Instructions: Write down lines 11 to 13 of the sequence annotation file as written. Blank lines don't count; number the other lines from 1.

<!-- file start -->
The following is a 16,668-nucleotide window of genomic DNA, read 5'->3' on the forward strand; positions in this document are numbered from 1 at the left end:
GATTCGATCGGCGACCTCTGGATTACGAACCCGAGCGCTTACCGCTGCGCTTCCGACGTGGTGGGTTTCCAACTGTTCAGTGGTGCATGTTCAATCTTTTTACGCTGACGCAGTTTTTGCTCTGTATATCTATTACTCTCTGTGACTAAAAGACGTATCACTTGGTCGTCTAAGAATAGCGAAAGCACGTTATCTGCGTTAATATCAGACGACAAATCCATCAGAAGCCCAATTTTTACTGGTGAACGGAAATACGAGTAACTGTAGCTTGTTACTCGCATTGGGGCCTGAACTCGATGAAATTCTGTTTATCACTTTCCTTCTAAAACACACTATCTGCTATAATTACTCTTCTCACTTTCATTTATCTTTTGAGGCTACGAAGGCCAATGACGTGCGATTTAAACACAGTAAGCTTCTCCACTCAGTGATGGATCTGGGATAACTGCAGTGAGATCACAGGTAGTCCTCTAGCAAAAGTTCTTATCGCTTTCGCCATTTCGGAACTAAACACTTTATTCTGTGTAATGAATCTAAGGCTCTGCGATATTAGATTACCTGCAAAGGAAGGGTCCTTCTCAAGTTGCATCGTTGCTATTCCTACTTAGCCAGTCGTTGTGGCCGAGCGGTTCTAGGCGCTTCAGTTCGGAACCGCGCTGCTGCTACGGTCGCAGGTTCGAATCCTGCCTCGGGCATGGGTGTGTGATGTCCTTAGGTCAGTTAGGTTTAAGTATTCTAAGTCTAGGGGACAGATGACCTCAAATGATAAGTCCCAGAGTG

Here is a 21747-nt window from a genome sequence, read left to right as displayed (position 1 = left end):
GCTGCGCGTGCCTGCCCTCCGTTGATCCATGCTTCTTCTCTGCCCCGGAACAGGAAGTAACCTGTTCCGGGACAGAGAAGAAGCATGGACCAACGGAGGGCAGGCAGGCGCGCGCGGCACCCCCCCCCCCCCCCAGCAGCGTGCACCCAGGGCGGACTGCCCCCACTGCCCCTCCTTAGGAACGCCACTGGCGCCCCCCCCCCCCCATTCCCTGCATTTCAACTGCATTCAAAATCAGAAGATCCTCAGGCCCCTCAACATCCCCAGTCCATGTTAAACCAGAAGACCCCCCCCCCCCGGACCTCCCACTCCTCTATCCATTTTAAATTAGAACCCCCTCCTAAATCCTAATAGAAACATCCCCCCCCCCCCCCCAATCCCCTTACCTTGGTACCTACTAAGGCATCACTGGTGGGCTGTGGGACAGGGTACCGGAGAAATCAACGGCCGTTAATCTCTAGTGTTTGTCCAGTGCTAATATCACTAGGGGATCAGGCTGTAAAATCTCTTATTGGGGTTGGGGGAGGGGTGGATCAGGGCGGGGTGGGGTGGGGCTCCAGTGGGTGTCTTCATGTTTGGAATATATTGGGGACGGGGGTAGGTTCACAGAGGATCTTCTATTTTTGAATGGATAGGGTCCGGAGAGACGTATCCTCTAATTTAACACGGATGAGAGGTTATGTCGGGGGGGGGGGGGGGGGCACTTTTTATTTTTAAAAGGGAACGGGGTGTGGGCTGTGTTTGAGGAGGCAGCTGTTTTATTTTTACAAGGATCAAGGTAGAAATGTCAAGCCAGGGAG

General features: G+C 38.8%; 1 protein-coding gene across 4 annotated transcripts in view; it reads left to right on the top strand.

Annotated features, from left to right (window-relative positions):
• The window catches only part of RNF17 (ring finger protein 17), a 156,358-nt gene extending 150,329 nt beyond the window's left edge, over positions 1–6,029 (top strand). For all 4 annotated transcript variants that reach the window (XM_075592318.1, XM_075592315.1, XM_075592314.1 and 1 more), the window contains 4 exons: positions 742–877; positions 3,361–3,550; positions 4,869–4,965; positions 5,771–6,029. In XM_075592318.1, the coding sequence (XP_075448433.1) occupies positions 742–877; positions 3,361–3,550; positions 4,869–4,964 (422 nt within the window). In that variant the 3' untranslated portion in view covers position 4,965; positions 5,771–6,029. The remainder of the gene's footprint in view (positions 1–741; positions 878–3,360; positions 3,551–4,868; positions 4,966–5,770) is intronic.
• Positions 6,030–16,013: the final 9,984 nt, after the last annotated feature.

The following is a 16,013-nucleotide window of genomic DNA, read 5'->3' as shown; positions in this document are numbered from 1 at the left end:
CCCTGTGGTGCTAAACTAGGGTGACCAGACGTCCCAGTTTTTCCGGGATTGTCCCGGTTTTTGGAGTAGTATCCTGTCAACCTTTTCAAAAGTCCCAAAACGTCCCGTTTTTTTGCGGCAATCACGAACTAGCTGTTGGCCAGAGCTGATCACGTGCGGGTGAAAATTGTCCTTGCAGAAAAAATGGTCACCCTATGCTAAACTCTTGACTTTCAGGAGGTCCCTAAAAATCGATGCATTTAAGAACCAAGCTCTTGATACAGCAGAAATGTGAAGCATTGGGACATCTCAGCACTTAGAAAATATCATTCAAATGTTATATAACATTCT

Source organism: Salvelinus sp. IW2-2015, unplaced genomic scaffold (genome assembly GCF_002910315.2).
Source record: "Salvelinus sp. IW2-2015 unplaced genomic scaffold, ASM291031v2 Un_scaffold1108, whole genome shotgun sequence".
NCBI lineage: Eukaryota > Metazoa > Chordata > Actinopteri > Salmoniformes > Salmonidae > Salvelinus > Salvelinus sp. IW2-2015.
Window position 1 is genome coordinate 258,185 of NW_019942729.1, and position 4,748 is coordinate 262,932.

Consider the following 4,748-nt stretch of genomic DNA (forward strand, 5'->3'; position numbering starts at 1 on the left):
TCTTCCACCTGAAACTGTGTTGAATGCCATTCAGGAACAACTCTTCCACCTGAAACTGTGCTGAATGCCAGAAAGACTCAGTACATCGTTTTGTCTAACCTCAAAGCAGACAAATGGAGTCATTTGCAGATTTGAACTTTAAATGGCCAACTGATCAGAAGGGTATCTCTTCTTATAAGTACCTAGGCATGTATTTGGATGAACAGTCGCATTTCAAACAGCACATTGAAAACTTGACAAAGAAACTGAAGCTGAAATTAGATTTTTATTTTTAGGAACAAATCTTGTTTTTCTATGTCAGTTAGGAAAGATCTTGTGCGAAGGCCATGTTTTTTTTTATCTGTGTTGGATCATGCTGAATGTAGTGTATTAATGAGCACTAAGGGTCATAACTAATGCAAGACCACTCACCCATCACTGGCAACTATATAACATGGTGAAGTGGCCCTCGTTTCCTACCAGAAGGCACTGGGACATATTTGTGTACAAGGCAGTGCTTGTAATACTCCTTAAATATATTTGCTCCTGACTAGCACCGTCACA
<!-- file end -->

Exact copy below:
Source organism: Salvelinus sp. IW2-2015, unplaced genomic scaffold (genome assembly GCF_002910315.2).
Source record: "Salvelinus sp. IW2-2015 unplaced genomic scaffold, ASM291031v2 Un_scaffold1108, whole genome shotgun sequence".
NCBI lineage: Eukaryota > Metazoa > Chordata > Actinopteri > Salmoniformes > Salmonidae > Salvelinus > Salvelinus sp. IW2-2015.